Monday, May 10, 2010

preschool parents and privilege

Daniel is taking to preschool like a duck to water. Today he was so eager to go, he wanted to leave a whole hour early, which would have been ridiculous, but still, you've got to love that enthusiasm. What I like about it - other than the fact that Daniel loves it, of course - is that I am really clicking with the other kids' parents.

This was not the case at the Y. Daniel really enjoyed his preschool enrichment classes there, and the teachers were (are) wonderful (one is a friend of mine)...but come time to pick him up, I just hated waiting in the hallway with the other moms and dads. At first I tried making conversation with a few of them, but that was so awkward, I eventually gave up and lived with awkward silence instead. I'm sure I looked like a snob for not talking to anyone, but there are times you know better than to force it, you know? Occasionally, I got lucky and would run into my neighbor, whose son is Daniel's best friend, but our timing was often off, and that didn't happen too often.

But at Daniel's current preschool - wow, what a difference. There are a few parents I actually look forward to running into, and today one actually arranged for our kids to play together next time the weather is nice after school (though judging by the dismal forecast, that could be a little while.) I'm sure this has a lot to do with the demographic. Because of its location, this preschool has several students with parents in grad school or otherwise connected to the University (I don't want to reveal exactly which preschool it is, for our own privacy), and I would guess that only about half of the kids in Daniel's class are caucasian like him. This environment of diverse and educated people, this is where I am comfortable. Many - not all, but many - of these people are parents who are still in the early years of making their careers and finding their professional place while raising small children. I so get that.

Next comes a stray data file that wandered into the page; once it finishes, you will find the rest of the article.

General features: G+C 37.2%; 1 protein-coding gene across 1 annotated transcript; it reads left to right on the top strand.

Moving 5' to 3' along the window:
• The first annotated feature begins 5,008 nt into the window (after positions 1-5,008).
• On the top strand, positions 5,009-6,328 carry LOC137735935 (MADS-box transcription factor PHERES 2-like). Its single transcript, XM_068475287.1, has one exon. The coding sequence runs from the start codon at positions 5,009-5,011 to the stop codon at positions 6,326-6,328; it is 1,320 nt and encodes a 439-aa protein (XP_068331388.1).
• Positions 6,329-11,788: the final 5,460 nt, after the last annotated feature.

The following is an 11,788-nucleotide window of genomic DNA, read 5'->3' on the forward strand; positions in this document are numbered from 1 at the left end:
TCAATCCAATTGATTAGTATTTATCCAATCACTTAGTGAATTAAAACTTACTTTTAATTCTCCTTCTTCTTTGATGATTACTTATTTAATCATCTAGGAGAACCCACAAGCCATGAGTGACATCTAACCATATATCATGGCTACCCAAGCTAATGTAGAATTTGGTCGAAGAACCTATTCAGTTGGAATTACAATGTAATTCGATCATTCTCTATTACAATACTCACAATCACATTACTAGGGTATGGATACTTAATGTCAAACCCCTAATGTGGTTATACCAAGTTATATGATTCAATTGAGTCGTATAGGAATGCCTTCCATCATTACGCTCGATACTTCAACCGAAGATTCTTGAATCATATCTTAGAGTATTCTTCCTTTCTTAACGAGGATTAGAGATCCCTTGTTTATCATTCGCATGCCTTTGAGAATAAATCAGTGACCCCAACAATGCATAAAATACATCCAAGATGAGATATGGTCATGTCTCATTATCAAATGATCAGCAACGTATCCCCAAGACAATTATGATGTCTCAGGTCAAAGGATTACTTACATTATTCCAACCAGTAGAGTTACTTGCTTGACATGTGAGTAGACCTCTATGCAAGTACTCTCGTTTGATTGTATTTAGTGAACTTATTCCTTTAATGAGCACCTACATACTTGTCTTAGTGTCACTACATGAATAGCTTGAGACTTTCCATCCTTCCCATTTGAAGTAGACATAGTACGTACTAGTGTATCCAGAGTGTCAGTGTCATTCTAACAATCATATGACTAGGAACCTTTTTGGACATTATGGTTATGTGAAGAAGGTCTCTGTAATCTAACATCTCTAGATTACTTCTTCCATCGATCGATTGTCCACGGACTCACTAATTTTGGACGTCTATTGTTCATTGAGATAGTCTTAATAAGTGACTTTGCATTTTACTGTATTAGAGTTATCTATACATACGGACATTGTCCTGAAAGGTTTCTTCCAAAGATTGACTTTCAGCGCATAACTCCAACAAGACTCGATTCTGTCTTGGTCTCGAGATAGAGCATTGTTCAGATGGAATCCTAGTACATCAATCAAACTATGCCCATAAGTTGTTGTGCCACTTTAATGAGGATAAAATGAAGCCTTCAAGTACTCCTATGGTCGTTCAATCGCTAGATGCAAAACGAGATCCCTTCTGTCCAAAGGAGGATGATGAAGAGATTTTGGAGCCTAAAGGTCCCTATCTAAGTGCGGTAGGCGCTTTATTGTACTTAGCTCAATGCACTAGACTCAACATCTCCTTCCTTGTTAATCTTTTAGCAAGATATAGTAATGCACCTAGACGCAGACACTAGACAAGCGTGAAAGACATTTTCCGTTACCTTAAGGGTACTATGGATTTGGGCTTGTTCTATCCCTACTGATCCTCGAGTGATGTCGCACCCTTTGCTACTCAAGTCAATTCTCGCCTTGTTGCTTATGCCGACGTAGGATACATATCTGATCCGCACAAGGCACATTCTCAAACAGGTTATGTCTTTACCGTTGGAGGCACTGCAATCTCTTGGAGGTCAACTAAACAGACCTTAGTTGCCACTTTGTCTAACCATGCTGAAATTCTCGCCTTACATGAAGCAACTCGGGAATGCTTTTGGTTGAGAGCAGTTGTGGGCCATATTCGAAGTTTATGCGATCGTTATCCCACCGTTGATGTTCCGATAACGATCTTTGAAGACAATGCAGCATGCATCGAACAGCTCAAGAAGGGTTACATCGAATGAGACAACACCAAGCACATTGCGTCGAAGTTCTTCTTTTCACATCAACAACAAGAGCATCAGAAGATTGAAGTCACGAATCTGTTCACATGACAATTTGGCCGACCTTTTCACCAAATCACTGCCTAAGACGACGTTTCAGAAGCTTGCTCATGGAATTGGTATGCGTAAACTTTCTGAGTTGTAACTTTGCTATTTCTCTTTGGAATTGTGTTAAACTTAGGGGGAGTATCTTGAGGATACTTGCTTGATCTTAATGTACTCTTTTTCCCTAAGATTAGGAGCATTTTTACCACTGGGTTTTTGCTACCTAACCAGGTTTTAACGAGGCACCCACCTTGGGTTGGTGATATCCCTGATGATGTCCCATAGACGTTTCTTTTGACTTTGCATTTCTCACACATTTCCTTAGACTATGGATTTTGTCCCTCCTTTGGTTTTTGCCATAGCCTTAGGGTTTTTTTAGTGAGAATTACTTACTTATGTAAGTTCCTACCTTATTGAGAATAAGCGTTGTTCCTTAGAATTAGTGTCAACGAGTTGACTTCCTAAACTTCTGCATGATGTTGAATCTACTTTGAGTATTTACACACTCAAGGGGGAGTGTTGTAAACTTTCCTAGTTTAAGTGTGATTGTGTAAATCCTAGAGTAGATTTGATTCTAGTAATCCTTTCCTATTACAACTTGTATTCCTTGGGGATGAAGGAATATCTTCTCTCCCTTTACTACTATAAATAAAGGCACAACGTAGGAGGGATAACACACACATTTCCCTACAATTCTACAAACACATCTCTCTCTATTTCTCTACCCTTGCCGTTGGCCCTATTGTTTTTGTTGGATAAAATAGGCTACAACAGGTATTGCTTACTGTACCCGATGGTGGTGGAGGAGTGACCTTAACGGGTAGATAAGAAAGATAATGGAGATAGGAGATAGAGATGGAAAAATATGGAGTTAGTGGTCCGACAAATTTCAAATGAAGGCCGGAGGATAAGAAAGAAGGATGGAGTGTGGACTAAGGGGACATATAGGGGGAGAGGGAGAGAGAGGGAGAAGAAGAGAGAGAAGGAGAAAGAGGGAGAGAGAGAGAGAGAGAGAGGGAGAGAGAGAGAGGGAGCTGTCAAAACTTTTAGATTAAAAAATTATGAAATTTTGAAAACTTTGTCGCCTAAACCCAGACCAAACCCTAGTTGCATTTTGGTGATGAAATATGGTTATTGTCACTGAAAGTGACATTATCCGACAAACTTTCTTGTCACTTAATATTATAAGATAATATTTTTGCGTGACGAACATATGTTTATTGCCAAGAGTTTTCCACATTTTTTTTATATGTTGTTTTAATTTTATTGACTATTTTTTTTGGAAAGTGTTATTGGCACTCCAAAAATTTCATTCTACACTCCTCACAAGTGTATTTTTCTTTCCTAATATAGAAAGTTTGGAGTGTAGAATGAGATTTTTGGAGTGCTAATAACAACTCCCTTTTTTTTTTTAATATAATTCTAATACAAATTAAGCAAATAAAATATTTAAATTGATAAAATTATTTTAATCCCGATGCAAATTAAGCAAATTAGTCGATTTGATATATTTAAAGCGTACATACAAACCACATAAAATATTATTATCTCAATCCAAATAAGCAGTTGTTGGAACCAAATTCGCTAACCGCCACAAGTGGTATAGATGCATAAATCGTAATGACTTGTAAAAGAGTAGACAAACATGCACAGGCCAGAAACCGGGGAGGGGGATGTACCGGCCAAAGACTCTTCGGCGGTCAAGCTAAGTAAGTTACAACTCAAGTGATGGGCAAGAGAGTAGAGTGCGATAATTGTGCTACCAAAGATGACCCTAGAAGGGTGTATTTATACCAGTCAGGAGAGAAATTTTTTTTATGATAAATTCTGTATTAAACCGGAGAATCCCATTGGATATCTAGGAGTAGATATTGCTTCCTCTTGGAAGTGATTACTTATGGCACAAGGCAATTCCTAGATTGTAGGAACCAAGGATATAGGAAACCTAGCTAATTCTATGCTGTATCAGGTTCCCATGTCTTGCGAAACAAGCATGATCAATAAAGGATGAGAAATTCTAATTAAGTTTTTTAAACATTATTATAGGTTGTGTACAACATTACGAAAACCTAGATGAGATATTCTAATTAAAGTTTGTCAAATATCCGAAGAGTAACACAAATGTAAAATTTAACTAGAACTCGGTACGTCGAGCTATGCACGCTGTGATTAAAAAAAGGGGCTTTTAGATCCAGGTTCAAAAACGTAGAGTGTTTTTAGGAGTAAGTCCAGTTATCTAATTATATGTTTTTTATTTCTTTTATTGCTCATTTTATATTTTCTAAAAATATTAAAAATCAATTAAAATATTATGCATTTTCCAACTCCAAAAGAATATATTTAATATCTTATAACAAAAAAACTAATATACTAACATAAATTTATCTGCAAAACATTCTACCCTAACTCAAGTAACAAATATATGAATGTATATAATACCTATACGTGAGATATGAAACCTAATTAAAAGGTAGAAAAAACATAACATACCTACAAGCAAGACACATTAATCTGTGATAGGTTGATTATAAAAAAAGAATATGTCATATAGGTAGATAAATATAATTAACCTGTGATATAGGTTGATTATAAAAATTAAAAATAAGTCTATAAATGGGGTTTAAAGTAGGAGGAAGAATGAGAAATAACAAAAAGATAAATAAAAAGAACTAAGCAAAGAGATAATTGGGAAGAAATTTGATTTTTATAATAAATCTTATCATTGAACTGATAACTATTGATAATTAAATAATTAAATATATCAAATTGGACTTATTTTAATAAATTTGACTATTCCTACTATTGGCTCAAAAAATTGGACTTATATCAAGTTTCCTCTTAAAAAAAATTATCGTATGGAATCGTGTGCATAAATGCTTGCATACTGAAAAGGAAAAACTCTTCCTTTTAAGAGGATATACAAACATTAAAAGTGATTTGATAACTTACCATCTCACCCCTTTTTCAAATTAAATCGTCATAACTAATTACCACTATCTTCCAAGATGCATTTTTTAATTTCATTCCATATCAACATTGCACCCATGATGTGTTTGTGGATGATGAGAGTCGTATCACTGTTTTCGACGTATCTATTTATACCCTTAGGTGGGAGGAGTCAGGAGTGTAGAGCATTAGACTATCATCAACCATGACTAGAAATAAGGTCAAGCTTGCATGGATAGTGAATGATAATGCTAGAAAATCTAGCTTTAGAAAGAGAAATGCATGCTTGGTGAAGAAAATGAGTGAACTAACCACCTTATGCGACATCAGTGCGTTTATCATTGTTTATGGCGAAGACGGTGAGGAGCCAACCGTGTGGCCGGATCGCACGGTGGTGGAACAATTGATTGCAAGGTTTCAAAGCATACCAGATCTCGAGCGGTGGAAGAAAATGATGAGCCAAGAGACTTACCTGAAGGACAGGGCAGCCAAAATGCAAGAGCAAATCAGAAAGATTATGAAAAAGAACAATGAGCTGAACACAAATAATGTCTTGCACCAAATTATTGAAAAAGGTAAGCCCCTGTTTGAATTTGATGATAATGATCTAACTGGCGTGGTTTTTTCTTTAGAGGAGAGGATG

Which brings me, in a roundabout way, to the privilege part. (By the way, yes, I know that higher education is considered a privilege and that the academic population is only diverse to a point because there are whole swaths of people who do not have access.) But raising kids on a grad student budget is really hard. I wouldn't know from experience, actually, because Stuart dropped out of grad school and got a Real Job about a year before I got pregnant with Daniel, so the whole grad school/mama balancing act was more an issue of my time and ability to focus than a family budget problem. Still, I know what it's like to live in a little apartment that may or may not be roach-infested and work like a dog for a 3-digit paycheck every month in a field that takes a full 5 minutes to explain to anyone who asks and have no idea if you'll be able to find gainful employment upon graduation.

(Come to think of it, I had a miscarriage two years before Daniel was born when we were both grad students. Had that pregnancy had a different outcome, perhaps I would know exactly what it's like. Well. Water under the bridge.)